How do they work?

The animation and transition tags are summary properties, composed of all the various options you can apply to an animation or transition. They are largely to do with the movement of objects or setting a transition phase to make things appear to be more smooth. Across the internet a wide variety of examples have been composed showing the capabilities that CSS3 and these properties bring to the table.

The Difference

The main difference between an animation and a transition is a transition can only change from one element to another on hover or when an element becomes active, i.e. through a pseudo class. Animations can be initiated from the page loads without any user interaction, but can still be mixed in with user interaction. Both have their own benefits, and are useful in their own unique situations. More complex effects will however require animations, which in turn require keyframes, the syntax of animations.

Support

These features are rather popular, and as such the major browsers have all incorporated experimental support. Opera being the exception, not supporting animation but supporting transitions.

Webkit Gecko Trident Presto
Transition Properties Experimental Experimental Experimental Experimental
Animation Properties Experimental Experimental Experimental Unsupported

Animations

MAIN SYNTAX

Multiple animations are separated by commas. Instead of doing each bit individually, you can do it all at once with the main syntax. Just stick the different parts into animation like below.


animation: [ <animation-name> <animation-timing-function> <animation-delay> <animation-iteration-count> <animation-direction> <animation-fill-mode> ], [apply another animation]

Each option above can be set individually which is quite useful, but this is only useful once you set keyframes. The W3C proposed syntax goes like this:

@keyframes NAME-OF-ANIMATION {
     0% {
          /* CSS for 0% */
     }
     100% {
          /* CSS for 100% */
     }
}

The CSS you put in the 0% bracket will happen immediately as soon as the animation is initiated. The 100% animation is what will happen right at the end. 0% and 100% aren’t required though, you could very easily use 50% { for what happens half way through, or even 46% {. Heck, you don’t even need 2 frames! As you can probably tell, this gives us a lot of flexibility!

However, because of browser compatibility and the fact that these features are still experimental, we need to add browser extensions to the start of each CSS tag. So for example, since animations are supported by Webkit, Firefox and Internet Explorer (platform preview), we write it more like this:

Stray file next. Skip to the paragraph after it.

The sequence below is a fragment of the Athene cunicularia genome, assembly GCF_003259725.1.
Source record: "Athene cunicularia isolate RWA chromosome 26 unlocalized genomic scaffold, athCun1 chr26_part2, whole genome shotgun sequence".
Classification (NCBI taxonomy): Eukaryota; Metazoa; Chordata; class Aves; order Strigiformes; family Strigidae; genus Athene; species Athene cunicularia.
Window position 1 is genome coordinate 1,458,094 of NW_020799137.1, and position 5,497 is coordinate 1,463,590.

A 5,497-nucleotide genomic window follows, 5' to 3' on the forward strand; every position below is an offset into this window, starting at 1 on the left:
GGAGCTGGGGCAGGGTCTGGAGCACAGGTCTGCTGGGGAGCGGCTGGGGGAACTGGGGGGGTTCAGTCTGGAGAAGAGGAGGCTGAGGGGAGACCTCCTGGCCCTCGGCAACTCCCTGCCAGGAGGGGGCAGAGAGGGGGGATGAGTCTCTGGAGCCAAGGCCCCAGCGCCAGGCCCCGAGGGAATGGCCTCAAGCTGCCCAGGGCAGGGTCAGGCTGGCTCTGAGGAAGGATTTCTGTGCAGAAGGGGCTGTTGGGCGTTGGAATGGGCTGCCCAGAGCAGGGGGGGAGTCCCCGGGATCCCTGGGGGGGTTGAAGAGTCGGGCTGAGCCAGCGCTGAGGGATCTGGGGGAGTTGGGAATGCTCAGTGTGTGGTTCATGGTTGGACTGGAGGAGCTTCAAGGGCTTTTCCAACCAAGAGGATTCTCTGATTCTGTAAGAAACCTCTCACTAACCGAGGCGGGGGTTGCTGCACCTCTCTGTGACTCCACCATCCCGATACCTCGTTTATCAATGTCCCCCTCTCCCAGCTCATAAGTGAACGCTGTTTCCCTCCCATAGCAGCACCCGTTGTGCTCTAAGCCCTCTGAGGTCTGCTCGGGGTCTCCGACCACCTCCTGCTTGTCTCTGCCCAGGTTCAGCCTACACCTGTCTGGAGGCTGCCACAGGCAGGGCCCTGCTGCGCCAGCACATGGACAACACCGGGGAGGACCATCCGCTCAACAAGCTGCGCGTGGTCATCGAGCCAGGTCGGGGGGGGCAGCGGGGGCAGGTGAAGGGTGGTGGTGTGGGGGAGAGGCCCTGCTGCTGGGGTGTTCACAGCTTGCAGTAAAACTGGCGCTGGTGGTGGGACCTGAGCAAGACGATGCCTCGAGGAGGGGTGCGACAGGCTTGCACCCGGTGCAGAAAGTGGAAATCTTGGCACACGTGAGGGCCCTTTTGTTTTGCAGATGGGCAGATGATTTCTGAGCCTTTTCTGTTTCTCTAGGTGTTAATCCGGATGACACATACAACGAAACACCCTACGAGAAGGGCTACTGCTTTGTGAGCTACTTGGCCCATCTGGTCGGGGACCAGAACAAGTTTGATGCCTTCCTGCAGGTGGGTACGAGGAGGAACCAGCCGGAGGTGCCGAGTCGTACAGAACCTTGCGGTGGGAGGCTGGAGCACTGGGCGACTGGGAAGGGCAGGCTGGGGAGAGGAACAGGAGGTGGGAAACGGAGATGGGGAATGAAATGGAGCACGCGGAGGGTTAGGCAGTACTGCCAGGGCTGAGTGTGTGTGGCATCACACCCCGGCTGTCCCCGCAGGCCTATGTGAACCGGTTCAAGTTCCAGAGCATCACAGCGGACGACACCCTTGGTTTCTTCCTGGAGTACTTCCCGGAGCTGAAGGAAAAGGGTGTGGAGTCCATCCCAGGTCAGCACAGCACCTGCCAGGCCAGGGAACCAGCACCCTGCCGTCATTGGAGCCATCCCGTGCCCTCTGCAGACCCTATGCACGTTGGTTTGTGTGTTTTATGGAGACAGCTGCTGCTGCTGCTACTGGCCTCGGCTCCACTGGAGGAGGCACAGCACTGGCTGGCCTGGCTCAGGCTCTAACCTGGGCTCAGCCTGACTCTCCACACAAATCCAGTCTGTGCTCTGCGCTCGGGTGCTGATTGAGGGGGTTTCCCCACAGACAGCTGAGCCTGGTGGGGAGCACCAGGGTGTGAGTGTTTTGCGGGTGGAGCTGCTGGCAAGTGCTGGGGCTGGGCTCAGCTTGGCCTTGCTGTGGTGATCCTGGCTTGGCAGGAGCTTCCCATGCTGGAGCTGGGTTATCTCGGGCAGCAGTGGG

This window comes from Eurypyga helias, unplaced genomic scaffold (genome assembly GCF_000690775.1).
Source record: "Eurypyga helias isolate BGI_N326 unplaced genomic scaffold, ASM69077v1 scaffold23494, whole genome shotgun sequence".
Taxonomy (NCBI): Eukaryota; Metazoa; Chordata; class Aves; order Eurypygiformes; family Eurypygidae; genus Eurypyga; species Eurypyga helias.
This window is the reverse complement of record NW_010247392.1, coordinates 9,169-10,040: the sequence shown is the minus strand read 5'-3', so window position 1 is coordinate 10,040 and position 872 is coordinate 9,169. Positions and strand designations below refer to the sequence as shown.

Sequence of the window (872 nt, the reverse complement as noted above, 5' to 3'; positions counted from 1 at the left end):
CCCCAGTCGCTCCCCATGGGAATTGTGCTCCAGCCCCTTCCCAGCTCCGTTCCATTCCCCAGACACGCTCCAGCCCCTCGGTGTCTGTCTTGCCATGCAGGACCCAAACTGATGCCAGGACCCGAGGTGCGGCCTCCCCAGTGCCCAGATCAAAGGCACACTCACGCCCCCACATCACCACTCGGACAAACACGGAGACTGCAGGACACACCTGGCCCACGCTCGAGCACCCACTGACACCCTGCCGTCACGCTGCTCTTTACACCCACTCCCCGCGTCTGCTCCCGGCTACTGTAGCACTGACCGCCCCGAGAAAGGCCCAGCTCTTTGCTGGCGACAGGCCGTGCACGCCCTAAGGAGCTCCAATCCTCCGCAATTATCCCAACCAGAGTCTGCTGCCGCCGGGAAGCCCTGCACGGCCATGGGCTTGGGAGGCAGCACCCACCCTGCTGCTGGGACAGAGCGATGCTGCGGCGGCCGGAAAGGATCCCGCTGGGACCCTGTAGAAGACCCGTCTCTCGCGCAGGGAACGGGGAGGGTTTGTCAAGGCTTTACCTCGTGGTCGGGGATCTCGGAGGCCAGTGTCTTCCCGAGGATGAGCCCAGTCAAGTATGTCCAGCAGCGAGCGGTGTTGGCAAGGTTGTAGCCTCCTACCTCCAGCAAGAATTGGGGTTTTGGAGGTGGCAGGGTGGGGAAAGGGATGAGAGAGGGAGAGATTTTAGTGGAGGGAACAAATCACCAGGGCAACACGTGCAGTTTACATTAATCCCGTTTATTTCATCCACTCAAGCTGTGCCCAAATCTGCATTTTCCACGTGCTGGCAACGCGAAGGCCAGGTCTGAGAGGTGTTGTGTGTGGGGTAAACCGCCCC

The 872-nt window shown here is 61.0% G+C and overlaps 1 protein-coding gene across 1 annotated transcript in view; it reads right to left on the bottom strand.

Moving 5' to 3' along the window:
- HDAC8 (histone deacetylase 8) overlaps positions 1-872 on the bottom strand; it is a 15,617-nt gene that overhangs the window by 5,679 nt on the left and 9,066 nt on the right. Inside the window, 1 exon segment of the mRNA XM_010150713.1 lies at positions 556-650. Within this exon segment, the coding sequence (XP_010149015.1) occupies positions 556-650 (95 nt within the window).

@-webkit-keyframes NAME-OF-ANIMATION {
     0% {
          /* CSS for 0% */
     }
     100% {
          /* CSS for 100% */
     }
}
@-moz-keyframes NAME-OF-ANIMATION {
     0% {
          /* CSS for 0% */
     }
     100% {
          /* CSS for 100% */
     }
}
@-ms-keyframes NAME-OF-ANIMATION {
     0% {
          /* CSS for 0% */
     }
     100% {
          /* CSS for 100% */
     }
}

Notice how we’ve added -moz-, -webkit- and -ms- to the start of the keyframes property. Everything else can be filled in, but remember you’ll have to fill it in multiple times (for now anyway, until it’s totally supported).

After we make up our animation like above, we have to decide what we’re applying it to. So after you’ve added a bunch of styles to the keyframes, pick the div or span you wish to apply the animation to. As mentioned before, there are a bunch of options that help you have more precise control over how the animation works.

• animation-name

As we did earlier, we set a name for the keyframes. So to apply the animation to you need to set 2 animation properties. These are animation-name and animation-duration. As a side note, because (again) browser support is still in the experimental stage, we have to add -moz-, -webkit- or -ms- to the start. So it’s going to look a little something like this:

-webkit-animation-name: name; /* The animation we're running */
-moz-animation-name: name;
-ms-animation-name: name;

Remember, it’s still required that we set the duration and timing function to make the animation work. Multiple animations can be done

• animation-duration

The duration is the length of time you wish to run the animation for, measured in seconds.

-webkit-animation-duration: 1s; /* Runs for 1 second */
-moz-animation-duration: 1s;
-ms-animation-duration: 1s;

• animation-timing-function

The type of timing you wish to apply to the animation. There are various options to choose from including:

  • ease – Slow at start, fast in middle, slow at end
  • linear – Same speed the whole way through
  • ease-in – Slow at start
  • ease-out – slow after
  • ease-in-out – Slow at start and end
  • cubic-bezier(number, number, number, number) – Set another speed based on the cubic bezier function, numbers should be 0 to 1

As an example, we might do:

-webkit-animation-timing-function: ease-in;
-moz-animation-timing-function: ease-in;
-ms-animation-timing-function: ease-in;

• animation-delay